Well pump pressure switch

Discussion in 'Pumps and Tanks Well Forum & Blog' started by peterd, Aug 24, 2005.

  1. peterd

    peterd New Member

    Messages:
    12
    Its is possible for a home owner to change the values a well pump pressure switch comes on at. Right now the pressure switch is set for about 30psi (looks more like 28psi on the meter) and kicks off at 60psi. I would like to up the 30psi to say 40psi. Is this possible without replacing the pressure switch altogether? Is the 30/60 normal or am I better off with 40/60?

    Thanks
    Peter
  2. speedbump

    speedbump Previous member

    Messages:
    4,540
    Location:
    Riverview, Fl.
    It is possible. With the 30/60 setting you get a better drawdown than with 40/60, but less pressure at the low end. The bigger drawdown is always better for the pump motor, but bad in the shower. Your call.

    My FAQ page will explain how to make the adjustments assuming you have a Square D Switch or similar.

    bob...
  3. peterd

    peterd New Member

    Messages:
    12
    Bob,

    If I decide to change the pressure switch from 30/60 to 40/60 do I have to worry about the amout of air in the bladder? How about if I decide to change it the pressure switch to 40/70?

    To set get the correct pressure in the bladder I suspect that I will need to drain the pressure tank of water?

    Thanks
    Peter
  4. speedbump

    speedbump Previous member

    Messages:
    4,540
    Location:
    Riverview, Fl.
    Either way, I would still stay with the two pounds less than cut in.

    bob...
  5. peterd

    peterd New Member

    Messages:
    12
    Is anyone farmilar with a air-over-water-tank pressure tank? Is does not have a bladder from what Starite is telling me. So if I wish to adjust the pressure setting on the tank is it just a matter of adjusting the pressure switch?

    Thanks
    Peter
  6. speedbump

    speedbump Previous member

    Messages:
    4,540
    Location:
    Riverview, Fl.
    I have never heard anyone call a pneumatic and air over water before. Since air is lighter than water, the air is going to be over the water anyway.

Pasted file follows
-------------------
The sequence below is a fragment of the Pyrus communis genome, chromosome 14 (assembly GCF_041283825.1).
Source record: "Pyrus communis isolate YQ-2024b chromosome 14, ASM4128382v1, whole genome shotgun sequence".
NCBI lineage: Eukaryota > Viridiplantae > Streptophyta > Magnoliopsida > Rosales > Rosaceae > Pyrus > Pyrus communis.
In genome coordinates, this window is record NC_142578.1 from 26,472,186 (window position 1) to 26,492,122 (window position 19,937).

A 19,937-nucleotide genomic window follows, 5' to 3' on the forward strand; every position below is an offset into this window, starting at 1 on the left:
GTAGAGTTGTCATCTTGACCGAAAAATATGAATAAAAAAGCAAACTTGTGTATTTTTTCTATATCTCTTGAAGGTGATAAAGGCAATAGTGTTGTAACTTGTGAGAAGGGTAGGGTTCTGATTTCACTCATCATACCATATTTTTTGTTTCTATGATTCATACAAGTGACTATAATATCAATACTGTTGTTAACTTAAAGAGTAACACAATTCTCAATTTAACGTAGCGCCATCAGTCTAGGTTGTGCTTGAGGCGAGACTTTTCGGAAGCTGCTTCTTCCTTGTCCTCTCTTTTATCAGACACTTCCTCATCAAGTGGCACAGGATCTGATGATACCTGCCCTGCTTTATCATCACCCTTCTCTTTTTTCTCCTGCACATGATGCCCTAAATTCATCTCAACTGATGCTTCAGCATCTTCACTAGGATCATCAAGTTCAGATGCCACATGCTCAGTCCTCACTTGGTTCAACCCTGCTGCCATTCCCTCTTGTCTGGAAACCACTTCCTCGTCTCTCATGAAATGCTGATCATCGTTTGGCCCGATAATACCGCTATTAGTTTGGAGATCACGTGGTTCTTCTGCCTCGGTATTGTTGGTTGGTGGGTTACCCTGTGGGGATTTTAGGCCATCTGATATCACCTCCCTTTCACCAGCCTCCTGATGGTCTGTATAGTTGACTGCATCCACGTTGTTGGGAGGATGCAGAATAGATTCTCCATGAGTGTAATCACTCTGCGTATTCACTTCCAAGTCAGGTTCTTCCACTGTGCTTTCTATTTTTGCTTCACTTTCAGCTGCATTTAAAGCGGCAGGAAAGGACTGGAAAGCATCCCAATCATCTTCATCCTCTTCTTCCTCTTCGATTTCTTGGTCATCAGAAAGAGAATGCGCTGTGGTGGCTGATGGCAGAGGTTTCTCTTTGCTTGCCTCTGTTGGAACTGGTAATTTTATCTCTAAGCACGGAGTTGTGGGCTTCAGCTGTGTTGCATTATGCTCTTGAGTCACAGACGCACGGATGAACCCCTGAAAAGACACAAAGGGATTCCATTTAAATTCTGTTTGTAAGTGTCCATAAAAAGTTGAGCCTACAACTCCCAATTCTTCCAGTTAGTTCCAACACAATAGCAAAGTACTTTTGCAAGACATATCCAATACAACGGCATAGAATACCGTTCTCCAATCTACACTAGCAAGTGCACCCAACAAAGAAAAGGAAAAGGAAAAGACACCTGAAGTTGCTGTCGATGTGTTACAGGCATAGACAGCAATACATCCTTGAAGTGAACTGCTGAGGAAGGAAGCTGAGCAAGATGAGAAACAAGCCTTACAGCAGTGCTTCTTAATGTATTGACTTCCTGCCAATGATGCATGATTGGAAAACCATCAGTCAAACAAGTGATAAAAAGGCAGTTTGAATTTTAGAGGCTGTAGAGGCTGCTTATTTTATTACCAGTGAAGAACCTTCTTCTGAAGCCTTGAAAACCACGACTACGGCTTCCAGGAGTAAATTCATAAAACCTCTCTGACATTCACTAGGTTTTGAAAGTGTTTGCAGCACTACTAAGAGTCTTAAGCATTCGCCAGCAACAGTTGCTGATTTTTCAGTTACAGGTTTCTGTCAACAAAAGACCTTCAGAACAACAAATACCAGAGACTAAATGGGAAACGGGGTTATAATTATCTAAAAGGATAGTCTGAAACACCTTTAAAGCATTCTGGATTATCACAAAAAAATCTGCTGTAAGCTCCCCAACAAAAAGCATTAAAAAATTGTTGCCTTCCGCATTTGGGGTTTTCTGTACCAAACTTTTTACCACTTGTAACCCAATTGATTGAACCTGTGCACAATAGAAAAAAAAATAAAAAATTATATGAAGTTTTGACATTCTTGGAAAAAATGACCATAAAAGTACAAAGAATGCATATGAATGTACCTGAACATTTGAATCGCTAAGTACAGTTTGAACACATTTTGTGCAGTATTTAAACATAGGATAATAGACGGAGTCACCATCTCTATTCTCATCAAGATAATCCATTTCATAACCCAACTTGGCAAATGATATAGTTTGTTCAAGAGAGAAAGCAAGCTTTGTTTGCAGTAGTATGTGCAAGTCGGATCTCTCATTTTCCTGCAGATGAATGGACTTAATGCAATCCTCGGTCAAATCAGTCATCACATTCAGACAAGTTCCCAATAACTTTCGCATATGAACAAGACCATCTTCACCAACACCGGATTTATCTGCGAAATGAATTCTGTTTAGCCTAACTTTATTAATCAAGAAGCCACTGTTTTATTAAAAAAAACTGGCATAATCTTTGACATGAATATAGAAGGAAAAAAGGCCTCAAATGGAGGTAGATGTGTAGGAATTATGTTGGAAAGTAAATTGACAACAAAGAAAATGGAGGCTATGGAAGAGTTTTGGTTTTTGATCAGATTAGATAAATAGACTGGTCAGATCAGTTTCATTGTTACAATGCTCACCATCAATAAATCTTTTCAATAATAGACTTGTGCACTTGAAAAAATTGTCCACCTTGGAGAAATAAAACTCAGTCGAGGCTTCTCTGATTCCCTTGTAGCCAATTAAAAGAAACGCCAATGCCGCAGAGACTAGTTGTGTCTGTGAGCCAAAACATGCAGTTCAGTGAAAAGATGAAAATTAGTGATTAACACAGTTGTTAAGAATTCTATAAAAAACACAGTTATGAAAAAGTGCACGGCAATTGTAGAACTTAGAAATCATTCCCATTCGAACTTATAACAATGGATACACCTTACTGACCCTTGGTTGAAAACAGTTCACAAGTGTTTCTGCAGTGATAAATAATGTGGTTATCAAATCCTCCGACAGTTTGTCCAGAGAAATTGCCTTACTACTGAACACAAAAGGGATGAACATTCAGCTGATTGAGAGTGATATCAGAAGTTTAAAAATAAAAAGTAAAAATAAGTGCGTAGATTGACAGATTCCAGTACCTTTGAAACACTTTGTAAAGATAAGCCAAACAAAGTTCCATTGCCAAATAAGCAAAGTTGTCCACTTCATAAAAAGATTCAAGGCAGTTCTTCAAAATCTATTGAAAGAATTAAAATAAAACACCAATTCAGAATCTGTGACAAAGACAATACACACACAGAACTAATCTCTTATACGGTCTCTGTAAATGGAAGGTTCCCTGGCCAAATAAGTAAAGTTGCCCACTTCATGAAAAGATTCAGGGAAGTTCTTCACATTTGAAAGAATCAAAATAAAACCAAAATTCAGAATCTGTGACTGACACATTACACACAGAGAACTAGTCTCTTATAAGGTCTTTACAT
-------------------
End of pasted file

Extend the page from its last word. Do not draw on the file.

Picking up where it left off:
Adjusting the pressure is like you say, but you will have to de waterlog this tank all the time.

    bob...
  7. peterd

    peterd New Member

    Messages:
    12
    Bob,

    What do you mean be de-waterlog all of the time. Is the something I am suppose to be doing that I am not. The pump/well driller never mentioned anything. :eek:


    -Peter
  8. Gary Slusser

    Gary Slusser That's all folks!

    That means to drain the tank periodically to allow the proper volume of air to enter the tank. Over time air is absorbed into the water and it has to be replaced if the tank doesn't have an automatic air vloume control or if it isn't working.

    Gary
    Quality Water Associates
  9. peterd

    peterd New Member

    Messages:
    12
    Well this is getting more fun by the minute. I went and inspected trhe tank tonight. The tank has an input from the well, an output for the house service, pressure gauge, and pressure switch. Thats it. Nothing else. There isn't an Air Volume Control unless it's part of the pressure gauge. Also from what I can tell there does not exist a drain on the tank.

    Here is the link to the tank. What I am trying to do is increase the pressure from 28/56 to 40/60. I just don't want to blow anything up.

    Gary, will increasing the pressure affect the erosion chlorinator at all?

    Thanks
    Peter
  10. speedbump

    speedbump Previous member

    Messages:
    4,540
    Location:
    Riverview, Fl.
    If your tank looks like the third picture down with the Air Volume Control and your gauge is on top of it. You may at one time had an air making system. I don't think we discussed your pump, so I'm assuming you have a submersible. And if the above is true, your air making device of hole in the pipe has plugged up and is no longer making air. This results in a waterlogged tank.

    bob...
  11. peterd

    peterd New Member

    Messages:
    12
    I will take some pictures of the tank tonight and post them. I am the original owner of the house. The tank is 18 months old.

    Thanks
    Peter
  12. Gary Slusser

    Gary Slusser That's all folks!

    Increasing the pressure settings won't effect an inline pellet chlorinator. Not having the proper air pressure in the tank probably will though.

    Whoever installed the tank should have used a regular (cast bronze etc.) tank tee and plumbed in a boiler drain to allow draining of the tank and also a pressure relief valve, which is code.

    Gary
    Quality Water Associates
  13. peterd

    peterd New Member

    Messages:
    12
    Well here are some pictures of the tank. Your guys can the try to figure out what I have.

    Thanks
    Peter

    Attached Files:

  14. speedbump

    speedbump Previous member

    Messages:
    4,540
    Location:
    Riverview, Fl.
    That is a Johnson Air Volume Control (air release valve) on the side under the gauge. Apparently you had an air making system and it's not working now. If your pump is cycling that is.

    The tank you have is definately not a bladder tank.

    bob...
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